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Rise of Hepatitis Cases in Children: What Parents Need To Know


Yale Medicine physician shares insight on the rare but serious condition that is cropping up worldwide.

If you’re a parent who is worried about the sudden—and unusually high—number of acute hepatitis cases in children, you’re not alone. But medical experts say there is no need for panic. Instead, they recommend that physicians and parents educate themselves on what to watch out for. 

Hepatitis, or inflammation of the liver, is extremely rare in children. Yet more than 100 cases of severe hepatitis—in otherwise healthy children—have been reported in 25 states and territories in recent months. And there have been at least another 100 cases in 19 other countries. While most children fully recover from hepatitis, 14% of the cases in the U.S. required liver transplant and five children have died, according to the Centers for Disease Control and Prevention (CDC). 

Scientists are still searching for a definitive cause, but adenoviruses are a possible culprit because it, too, has been found in more than one-third of the reported cases globally. Adenoviruses are a group of common viruses that cause a range of illnesses, from cold-like symptoms to gastroenteritis, or “a stomach bug.” 

“Although adenoviruses can cause hepatitis, it is uncommon in adenovirus type 41, which was found in a cluster of children with hepatitis in Alabama,” says Rima Fawaz, MD, a Yale Medicine pediatric transplant hepatologist. 

Likewise, neither COVID-19 nor the vaccine appear to be linked to the cases, health officials say. “Most of the cases have occurred in children under age 5, who have not received vaccination,” Dr. Fawaz says. 

In April, the CDC issued a health alert to physicians to keep an eye out for hepatitis in children. We talked more with Dr. Fawaz about signs and symptoms, and what else is known about these cases so far. 

What is hepatitis?

Simply put, hepatitis is inflammation of the liver that can be caused by infections, toxins (such as alcohol), drugs, or certain medical conditions. In adults, hepatitis is most commonly caused by the hepatitis A, B, C, and E viruses. 

The liver is a vital organ that processes nutrients, filters blood, and fights infection. If it’s damaged or inflamed, its functions may be affected.

What hepatitis symptoms should parents look for?

Sometimes, people with hepatitis do not have any symptoms. But with these recent cases in children, symptoms have included vomiting, abdominal pain and diarrhea, dehydration, and jaundice—a yellowing of the skin or eyes. They also had abnormally high levels of liver enzymes in their blood, which indicates liver inflammation or damage. Other signs of liver damage include dark urine and light-colored stool.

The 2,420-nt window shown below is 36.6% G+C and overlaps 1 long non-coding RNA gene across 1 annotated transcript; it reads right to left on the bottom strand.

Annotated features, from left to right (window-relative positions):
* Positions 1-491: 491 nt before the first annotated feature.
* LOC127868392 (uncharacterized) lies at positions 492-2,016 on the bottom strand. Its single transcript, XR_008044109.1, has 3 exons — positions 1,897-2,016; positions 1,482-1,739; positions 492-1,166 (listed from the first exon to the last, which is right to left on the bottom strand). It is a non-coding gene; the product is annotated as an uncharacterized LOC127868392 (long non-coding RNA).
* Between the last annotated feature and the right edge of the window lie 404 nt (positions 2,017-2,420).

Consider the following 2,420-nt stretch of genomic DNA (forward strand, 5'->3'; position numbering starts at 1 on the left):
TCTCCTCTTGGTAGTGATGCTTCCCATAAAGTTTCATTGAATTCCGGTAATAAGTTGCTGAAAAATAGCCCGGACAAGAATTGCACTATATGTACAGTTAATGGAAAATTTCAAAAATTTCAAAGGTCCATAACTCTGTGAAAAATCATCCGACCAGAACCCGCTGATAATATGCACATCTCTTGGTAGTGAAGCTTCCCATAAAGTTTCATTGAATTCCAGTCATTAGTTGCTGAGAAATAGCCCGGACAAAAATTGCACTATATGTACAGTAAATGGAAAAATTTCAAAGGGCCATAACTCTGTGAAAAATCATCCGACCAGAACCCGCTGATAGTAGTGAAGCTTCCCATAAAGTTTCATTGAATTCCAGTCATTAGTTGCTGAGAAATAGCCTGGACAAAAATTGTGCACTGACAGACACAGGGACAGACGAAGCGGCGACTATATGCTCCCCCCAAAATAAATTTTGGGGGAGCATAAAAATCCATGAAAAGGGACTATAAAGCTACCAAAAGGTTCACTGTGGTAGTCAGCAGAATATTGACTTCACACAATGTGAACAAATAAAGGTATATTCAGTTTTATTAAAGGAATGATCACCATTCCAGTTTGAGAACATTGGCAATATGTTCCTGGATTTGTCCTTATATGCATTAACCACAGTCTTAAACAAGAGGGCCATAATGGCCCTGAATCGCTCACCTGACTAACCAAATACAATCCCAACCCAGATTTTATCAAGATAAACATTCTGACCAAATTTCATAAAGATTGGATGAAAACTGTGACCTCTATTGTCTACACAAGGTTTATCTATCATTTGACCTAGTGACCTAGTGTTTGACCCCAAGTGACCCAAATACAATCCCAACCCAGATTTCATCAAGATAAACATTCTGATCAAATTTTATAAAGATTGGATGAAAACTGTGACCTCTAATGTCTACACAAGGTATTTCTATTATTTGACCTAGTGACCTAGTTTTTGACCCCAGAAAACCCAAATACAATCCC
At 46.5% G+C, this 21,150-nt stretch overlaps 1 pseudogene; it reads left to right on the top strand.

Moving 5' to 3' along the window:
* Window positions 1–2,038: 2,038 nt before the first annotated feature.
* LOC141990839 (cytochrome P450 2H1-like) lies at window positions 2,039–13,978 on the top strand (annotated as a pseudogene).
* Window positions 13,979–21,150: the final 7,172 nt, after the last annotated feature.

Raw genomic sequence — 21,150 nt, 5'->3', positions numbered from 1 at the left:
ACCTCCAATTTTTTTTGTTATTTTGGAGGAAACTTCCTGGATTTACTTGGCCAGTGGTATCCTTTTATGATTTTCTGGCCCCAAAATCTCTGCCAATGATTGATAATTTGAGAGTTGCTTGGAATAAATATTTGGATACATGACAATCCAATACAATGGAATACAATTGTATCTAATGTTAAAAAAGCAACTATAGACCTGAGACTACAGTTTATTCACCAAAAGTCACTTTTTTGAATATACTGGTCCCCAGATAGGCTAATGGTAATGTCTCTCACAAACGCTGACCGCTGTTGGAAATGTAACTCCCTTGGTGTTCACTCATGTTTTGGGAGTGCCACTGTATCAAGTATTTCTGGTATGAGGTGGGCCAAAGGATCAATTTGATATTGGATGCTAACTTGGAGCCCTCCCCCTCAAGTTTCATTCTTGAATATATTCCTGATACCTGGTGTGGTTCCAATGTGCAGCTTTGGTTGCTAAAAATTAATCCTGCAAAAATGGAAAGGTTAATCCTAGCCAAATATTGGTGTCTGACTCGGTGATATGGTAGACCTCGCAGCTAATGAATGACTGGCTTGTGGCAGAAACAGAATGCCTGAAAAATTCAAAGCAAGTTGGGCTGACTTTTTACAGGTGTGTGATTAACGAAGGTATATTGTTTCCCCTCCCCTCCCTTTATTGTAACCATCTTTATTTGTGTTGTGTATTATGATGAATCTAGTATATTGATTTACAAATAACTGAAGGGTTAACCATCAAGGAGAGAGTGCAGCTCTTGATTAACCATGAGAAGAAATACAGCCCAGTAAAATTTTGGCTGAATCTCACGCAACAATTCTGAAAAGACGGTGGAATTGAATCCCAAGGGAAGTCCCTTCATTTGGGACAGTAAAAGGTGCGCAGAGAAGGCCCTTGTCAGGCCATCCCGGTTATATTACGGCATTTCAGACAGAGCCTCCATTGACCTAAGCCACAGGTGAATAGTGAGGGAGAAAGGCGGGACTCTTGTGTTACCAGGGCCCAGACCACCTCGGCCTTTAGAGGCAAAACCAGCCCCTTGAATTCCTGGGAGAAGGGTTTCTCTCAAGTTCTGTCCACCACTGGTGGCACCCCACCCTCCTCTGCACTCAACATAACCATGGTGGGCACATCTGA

Gastrointestinal symptoms are common in children and should not on their own make one suspect hepatitis, but signs of jaundice are more indicative of a liver problem, Dr. Fawaz says. 

“When a person’s skin or eyes turn yellow, medical attention should be sought out, as this is indicative of a liver problem. In addition, any child with persistent vomiting, diarrhea, and concerns for inadequate hydration should also seek medical evaluation,” she adds.  

What is known about these hepatitis cases in children so far?

It began in October 2021, when five pediatric cases of severe hepatitis with unknown cause were identified in children at an Alabama hospital, the CDC reports. The children had significant liver illness, including some with liver failure. All tested negative for hepatitis A, B, and C, but positive for adenovirus. 

The children, who ranged in age from 1 to 6, were previously healthy and came from different parts of the state with no known contact or common exposures. Furthermore, none of the children in Alabama—which later grew to nine reported cases—had any signs of COVID-19 infection prior to or during hospitalization.

Since then, more cases of pediatric hepatitis with unknown origin have been reported in other states and around the world. Adenovirus has been detected in some of these patients, but not all. In the cases in the U.S. so far, 50% had adenovirus, the CDC says. Investigators around the world are looking into other possible causes and contributing factors. 

For now, the CDC recommends that doctors who treat children with unexplained hepatitis consider testing them for adenovirus. 

What are adenoviruses?

Typically, adenoviruses cause mild illness. They can affect adults or children any time of year. In these recent incidents of pediatric hepatitis, symptoms have mainly involved the gastrointestinal tract, including vomiting and diarrhea, Dr. Fawaz says. 

These viruses usually spread through close personal contact (touching or shaking hands), through the air (coughing or sneezing), or by touching contaminated surfaces. 

“For the average child, adenoviruses are treated with supportive care, including proper rest and hydration,” Dr. Fawaz says. 

What can parents do?

In addition to being on the lookout for symptoms of hepatitis, proper handwashing is key when it comes to preventing all infections, including adenoviruses, Dr. Fawaz says.  

Other steps the CDC recommends include keeping children up to date on all vaccinations, avoiding contact with people who are sick, covering coughs and sneezes, and reminding children to not touch the eyes, nose, or mouth. 

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